THE WORLD OF LABOR — October 1, 2011

By Harry Kelber

Fifteen Colombian Union Leaders Have Been Murdered Since April

Fifteen union leaders have been murdered since the Labor Action Plan between the United States and Colombia went into effect in April 2011, said the largest U.S.-based trade union federation in a letter to President Barack Obama

The President of the American Federation and Congress of Industrial Organizations AFL-CIO) urged Obama not to send the Colombian –U.S. Free Trade Agreement to Congress for approval until the Colombian government addresses human rights violations against unionists in their own country. Twenty-two unionists, including the 15, have been killed in Colombia this year. In addition, six Catholic priests were killed.

Both Columbian President Santos and President Obama have expressed confidence that the U.S. Colombia FTA will be approved by Congress before the end of this year.

European Union Welcomes Transaction Tax to Be Introduced by 2014

Jack O’Connor, general president of SIPTU, a global union of service and industrial workers, has welcomed the introduction of an EU transaction tax which could raise up to 55 billion euros a year (US $73 billion). The tax was proposed in the European Parliament by the President of the European Commission,

O’Connor said that the trade union movement across Europe had been calling for a transaction tax for several years and he welcomed the fact that it would now be put in place by 2014 rather than 2018, as earlier envisioned by the Commission.

“It means that those who contributed most to the collapse of the financial and banking system by their reckless gambling will now have to bear some of the cost of its rescue. It will also release badly needed funds for job creation across the EU,” he said.

Bolivian Leader Asks for Pardon after a Nationwide Strike

Following a nationwide strike by Bolivia’s largest union, President Evo Morales asked for forgiveness from indigenous demonstrators for a violent crackdown earlier this week. The strike and protests had been called by the Central Obrera Boliviana (COB) , a powerful labor federation, in support of indigenous activists who had been marching toward La Paz to protest a planned road in the Amazon.

Thousands marched from the suburb of El Alto into the capital, chanting “Evo is a lackey of Brazilian companies,” that are expected to build the road, as miners set off sticks of dynamite. Morales, the country’s first elected indigenous president, apologized for the violence, in which the police fired tear gas at the marchers. “”Forgive me. Pardon me,” Morales appealed to the strikers.

Authorities had originally called the strike unnecessary as Morales had suspended plans to build the road. However, he had said that a 180 mile highway is vital for economic development in South America’s poorest country. He promised a “dialogue” with the Bolivian people on this issue.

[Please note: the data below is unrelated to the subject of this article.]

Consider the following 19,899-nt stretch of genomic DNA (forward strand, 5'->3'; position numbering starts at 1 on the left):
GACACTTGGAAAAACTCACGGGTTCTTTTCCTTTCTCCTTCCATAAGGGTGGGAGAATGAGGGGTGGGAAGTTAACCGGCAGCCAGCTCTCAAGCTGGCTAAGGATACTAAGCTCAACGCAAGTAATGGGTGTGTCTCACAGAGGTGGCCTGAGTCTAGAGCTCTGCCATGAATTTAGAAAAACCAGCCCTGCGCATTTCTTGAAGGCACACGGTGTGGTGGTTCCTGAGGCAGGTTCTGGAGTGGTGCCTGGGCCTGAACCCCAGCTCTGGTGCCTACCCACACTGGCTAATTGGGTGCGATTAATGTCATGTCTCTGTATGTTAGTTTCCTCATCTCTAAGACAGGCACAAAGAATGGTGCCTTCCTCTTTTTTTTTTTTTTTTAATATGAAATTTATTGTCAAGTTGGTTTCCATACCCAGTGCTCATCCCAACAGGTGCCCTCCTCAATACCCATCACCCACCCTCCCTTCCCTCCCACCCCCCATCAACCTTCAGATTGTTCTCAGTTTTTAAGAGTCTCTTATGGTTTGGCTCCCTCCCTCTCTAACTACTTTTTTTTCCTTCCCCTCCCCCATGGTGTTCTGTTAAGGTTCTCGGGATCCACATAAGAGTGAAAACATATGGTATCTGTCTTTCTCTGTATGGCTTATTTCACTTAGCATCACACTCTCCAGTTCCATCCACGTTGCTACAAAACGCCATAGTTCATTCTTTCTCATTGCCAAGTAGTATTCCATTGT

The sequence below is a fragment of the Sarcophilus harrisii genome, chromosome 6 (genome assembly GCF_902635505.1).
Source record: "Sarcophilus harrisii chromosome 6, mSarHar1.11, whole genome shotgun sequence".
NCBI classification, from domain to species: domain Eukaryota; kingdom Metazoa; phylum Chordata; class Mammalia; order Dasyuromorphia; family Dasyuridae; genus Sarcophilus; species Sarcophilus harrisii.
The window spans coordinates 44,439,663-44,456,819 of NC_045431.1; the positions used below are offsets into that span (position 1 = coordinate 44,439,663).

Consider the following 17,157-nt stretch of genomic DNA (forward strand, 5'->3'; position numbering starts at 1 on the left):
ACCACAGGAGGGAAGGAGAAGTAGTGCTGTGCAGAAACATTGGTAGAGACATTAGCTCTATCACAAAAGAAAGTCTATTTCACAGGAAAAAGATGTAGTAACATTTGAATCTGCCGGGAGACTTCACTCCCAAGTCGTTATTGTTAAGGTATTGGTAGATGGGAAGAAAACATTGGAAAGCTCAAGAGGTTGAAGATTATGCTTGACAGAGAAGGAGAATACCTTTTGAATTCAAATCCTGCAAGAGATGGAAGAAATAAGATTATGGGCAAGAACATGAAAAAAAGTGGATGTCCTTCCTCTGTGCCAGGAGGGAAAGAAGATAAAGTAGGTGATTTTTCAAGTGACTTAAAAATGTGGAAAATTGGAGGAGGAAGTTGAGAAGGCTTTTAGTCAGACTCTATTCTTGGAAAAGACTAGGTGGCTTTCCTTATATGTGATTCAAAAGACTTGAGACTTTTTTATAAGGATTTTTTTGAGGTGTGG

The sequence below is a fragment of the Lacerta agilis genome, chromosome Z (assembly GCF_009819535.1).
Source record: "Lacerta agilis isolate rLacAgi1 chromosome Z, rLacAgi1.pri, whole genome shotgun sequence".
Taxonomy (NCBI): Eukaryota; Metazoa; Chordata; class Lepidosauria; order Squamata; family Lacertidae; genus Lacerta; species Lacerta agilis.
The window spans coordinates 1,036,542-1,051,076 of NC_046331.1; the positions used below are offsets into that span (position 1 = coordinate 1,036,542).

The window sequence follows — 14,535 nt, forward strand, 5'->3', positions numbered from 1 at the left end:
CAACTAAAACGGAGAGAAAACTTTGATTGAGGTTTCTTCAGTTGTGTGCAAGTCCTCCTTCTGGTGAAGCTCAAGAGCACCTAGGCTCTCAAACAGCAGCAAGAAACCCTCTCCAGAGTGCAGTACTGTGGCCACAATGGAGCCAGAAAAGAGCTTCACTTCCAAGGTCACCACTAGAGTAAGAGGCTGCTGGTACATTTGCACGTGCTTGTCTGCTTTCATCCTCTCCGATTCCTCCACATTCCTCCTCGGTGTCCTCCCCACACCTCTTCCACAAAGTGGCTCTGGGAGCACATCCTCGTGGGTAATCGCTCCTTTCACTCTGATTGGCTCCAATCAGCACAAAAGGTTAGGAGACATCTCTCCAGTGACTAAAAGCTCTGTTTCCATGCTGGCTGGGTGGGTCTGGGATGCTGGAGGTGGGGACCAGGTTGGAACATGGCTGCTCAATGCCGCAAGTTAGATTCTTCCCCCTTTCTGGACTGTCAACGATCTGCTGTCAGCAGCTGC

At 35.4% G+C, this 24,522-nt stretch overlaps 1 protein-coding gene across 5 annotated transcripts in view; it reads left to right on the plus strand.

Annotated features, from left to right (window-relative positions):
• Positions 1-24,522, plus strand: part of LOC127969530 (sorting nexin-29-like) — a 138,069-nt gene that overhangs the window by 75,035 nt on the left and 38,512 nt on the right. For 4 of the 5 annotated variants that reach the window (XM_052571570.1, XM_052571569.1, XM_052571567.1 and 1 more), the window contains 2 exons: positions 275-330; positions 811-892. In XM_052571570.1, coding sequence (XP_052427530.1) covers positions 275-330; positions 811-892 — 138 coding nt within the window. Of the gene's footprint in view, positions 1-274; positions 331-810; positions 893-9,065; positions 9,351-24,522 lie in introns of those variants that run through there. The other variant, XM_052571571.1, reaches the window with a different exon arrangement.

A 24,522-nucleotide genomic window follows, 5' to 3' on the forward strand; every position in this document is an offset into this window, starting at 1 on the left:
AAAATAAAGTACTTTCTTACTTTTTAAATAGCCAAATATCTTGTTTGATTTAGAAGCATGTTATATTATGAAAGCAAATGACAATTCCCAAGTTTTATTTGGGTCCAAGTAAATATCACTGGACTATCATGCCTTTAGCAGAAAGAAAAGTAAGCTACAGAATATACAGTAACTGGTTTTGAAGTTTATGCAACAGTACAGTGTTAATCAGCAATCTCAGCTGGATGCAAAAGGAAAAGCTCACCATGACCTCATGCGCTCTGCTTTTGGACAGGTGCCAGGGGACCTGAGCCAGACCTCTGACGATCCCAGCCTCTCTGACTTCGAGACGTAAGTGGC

Greek Public Sector Workers Lock Out International Finance Inspectors

International experts with the task of compiling a crucial review of Greece’s fiscal progress ran into trouble before they could even start the job, as public sector workers , protesting against wage cuts, layoffs and higher taxes, locked them out of office.

Inspectors from the European Union (EU) , the International Monetary (IMF) and Central Bank were greeted on Sept. 29 with banners deploring the “barbaric measures” the so-called “troika” had meted out in exchange for propping up the Greek moribund economy.

”We are sending a loud message to the government and the European Union that we have reached our limits, that is the workers in our country and especially workers in the public domain, who have carried the burden [of cost –cutting policies] “,said Costas Tsikrikas, president of Adedy, the union of civil servants. The total drop in purchasing power for public sector employees would exceed 50 percent, he added.

Kenya’s Contract Teachers Put on Permanent Terms

All Kenya’s 18,000 teachers currently serving on contract will be moved to permanent and pensionable terms on October 1, 2011, according to the Teachers Service Commission (TSC). Their salaries will be increased and be paid at the end of October.

However, TSC secretary Gabriel Longoiboni said on Sept. 30 that they were assessing the documents of the teachers to find out if all of them were suitable for the permanent jobs. Longoiboni said the vetting would ensure that all new teachers met the criteria set for enlisting permanent and pensionable staff.

According to the guidelines, all secondary school teachers must have obtained a C+ on their two teaching subjects, based on the Kenya Certificate of Education examination. In primary schools, teachers are allowed to teach any of the subjects offered, including mathematics, English, Kiswahili, social studies and Christian religious education.

Hungarian Metalworkers Fight Against Anti-Worker Bill

The Hungarian Metalworkers Federation, VASAS, has denounced a proposed new labor code the Hungarian government is currently drawing up.

The proposed bill includes serious rollbacks in worker’s rights , making it easier for employers to terminate workers, cuts down on the number of vacation days and allows employers to vary work schedules between 36 and 44 per week.. The government wants the state to withdraw from the regulation of the labor market.

On Sept. 12, thousands of union protesters took to the streets around the Hungarian Parliament to express their opposition to the proposed amendment to the Labor Code. A petition signed by four national union leaders warned of serious consequences if Congress enacted the austerity bill.

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